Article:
X v Y (Employment: Sex Offender)

JurisdictionEngland & Wales
JudgeLord Justice Mummery,Lord Justice Dyson,Lord Justice Brooke
Judgment Date28 May 2004
Neutral Citation[2004] EWCA Civ 662
Docket NumberCase No: A1/2003/1415
CourtCourt of Appeal (Civil Division)
Date28 May 2004
Between :
X
Appellant
and
Y
Respondent

[2004] EWCA Civ 662

Before :

Lord Justice Brooke

(Vice President of The Court of Appeal (Civil Division))

Lord Justice Mummery and

Lord Justice Dyson

Case No: A1/2003/1415

IN THE SUPREME COURT OF JUDICATURE

COURT OF APPEAL (CIVIL DIVISION)

ON APPEAL FROM THE EMPLOYMENT APPEAL

TRIBUNAL

Royal Courts of Justice

Strand,

London, WC2A 2LL

MS KARON MONAGHAN (instructed by Liberty, 21 Tabard Street, London SE1 4LA) for the Appellant.

MR THOMAS DE LA MARE (instructed by Messrs Bates Wells & Braithwaite Solicitors, Cheapside House, 138 Cheapside, London EC2V 6BB) for the Respondent.

Lord Justice Mummery

General Introduction

1

The novel point in this appeal concerns the combined impact of s3 ("Interpretation of legislation") and s6 ("Acts of Public Authorities") of the Human Rights Act 1998 (the HRA) on the determination of an unfair dismissal claim brought against a private sector employer under Part X of the Employment Rights Act 1996 (the ERA).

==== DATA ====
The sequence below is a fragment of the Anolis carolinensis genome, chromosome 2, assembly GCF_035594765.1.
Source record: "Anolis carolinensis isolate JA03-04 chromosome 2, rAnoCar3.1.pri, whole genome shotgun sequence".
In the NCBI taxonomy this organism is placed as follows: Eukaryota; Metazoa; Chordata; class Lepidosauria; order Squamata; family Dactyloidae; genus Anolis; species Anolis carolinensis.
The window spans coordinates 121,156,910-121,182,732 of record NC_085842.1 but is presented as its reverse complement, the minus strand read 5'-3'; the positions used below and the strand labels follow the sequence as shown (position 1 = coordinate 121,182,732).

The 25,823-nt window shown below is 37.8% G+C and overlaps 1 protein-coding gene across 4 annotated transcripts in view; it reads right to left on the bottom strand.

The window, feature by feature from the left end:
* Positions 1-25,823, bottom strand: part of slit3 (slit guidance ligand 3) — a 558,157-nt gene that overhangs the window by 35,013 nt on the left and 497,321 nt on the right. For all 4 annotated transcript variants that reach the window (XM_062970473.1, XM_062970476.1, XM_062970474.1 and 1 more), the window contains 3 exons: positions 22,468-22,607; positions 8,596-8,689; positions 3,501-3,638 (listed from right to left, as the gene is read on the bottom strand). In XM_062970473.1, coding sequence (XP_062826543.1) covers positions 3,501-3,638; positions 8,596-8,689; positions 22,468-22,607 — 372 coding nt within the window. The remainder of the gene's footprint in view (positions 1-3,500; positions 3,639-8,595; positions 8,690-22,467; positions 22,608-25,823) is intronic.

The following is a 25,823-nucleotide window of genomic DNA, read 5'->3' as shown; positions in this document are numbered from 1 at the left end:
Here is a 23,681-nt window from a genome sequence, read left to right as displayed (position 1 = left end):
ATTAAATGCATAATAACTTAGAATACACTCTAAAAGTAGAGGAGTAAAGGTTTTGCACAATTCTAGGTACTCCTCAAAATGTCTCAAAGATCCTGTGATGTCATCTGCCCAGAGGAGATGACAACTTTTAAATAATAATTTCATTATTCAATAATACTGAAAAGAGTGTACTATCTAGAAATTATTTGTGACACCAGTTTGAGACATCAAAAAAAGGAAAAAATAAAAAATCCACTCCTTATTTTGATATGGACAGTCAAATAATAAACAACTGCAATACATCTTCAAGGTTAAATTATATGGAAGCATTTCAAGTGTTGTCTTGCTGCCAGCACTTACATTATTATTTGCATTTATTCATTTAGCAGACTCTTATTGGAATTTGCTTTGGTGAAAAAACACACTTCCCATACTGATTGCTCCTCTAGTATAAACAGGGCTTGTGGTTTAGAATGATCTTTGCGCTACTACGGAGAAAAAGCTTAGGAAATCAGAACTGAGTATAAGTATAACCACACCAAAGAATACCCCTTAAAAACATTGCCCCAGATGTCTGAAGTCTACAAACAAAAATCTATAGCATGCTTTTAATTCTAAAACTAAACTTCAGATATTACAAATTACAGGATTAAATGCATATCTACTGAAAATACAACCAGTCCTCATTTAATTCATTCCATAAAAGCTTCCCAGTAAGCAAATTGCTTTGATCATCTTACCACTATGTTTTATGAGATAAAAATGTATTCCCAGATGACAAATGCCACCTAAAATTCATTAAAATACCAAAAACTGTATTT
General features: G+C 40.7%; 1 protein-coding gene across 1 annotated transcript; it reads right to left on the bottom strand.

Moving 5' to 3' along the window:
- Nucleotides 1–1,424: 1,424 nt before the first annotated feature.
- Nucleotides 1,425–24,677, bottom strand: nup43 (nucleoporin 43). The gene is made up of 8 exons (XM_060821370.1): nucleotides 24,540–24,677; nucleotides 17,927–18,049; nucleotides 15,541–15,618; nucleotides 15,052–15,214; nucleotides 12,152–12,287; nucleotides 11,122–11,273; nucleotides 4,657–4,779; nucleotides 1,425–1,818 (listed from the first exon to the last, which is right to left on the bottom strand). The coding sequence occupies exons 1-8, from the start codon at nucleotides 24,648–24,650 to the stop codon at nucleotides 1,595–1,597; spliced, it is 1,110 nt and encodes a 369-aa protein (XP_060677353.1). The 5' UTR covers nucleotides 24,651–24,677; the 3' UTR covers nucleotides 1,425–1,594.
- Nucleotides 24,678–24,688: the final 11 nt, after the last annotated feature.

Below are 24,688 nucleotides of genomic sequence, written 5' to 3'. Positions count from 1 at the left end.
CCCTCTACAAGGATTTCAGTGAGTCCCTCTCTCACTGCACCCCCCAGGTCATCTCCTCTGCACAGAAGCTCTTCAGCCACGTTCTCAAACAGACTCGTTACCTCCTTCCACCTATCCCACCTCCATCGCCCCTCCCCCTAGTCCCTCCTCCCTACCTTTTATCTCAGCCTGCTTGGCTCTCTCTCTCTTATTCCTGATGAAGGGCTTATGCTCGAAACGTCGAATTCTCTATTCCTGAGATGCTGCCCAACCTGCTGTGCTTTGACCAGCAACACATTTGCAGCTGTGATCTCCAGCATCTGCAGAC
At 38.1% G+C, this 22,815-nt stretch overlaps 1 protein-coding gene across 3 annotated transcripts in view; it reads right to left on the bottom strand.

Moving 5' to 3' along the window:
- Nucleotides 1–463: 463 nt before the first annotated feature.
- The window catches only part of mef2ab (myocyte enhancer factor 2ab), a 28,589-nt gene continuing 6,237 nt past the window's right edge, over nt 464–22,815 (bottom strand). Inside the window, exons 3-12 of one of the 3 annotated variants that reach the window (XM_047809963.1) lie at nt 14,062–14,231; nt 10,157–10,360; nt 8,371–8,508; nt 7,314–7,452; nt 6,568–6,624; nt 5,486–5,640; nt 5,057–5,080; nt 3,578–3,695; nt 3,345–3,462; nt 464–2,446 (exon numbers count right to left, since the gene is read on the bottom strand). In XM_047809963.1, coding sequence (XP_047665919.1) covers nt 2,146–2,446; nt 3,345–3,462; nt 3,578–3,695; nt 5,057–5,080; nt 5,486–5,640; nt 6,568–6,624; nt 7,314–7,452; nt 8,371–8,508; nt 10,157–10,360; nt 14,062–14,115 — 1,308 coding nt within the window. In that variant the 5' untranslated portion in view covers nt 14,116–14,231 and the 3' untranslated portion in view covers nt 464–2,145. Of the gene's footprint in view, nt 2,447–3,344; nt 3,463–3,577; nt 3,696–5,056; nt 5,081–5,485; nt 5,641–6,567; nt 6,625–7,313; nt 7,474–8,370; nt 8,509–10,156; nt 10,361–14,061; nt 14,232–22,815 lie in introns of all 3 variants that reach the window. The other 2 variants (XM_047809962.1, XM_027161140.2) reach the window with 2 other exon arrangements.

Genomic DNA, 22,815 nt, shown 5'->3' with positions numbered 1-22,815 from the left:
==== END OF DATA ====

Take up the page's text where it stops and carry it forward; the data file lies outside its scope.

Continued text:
2

On 18 October 2001 the applicant presented to the employment tribunal a complaint that he had been unfairly dismissed by the respondent. He added a complaint of sex discrimination, but subsequently withdrew it. The employment tribunal (sitting at Cardiff) rejected the unfair dismissal claim in extended reasons sent to the parties on 12 July 2002.

3

On 11 June 2003 the employment appeal tribunal (HHJ Peter Clark presiding) dismissed the applicant's appeal. The applicant then applied to this court for permission to appeal. The application was adjourned for the consideration of the full court, with the appeal to follow immediately, if permission were given.

4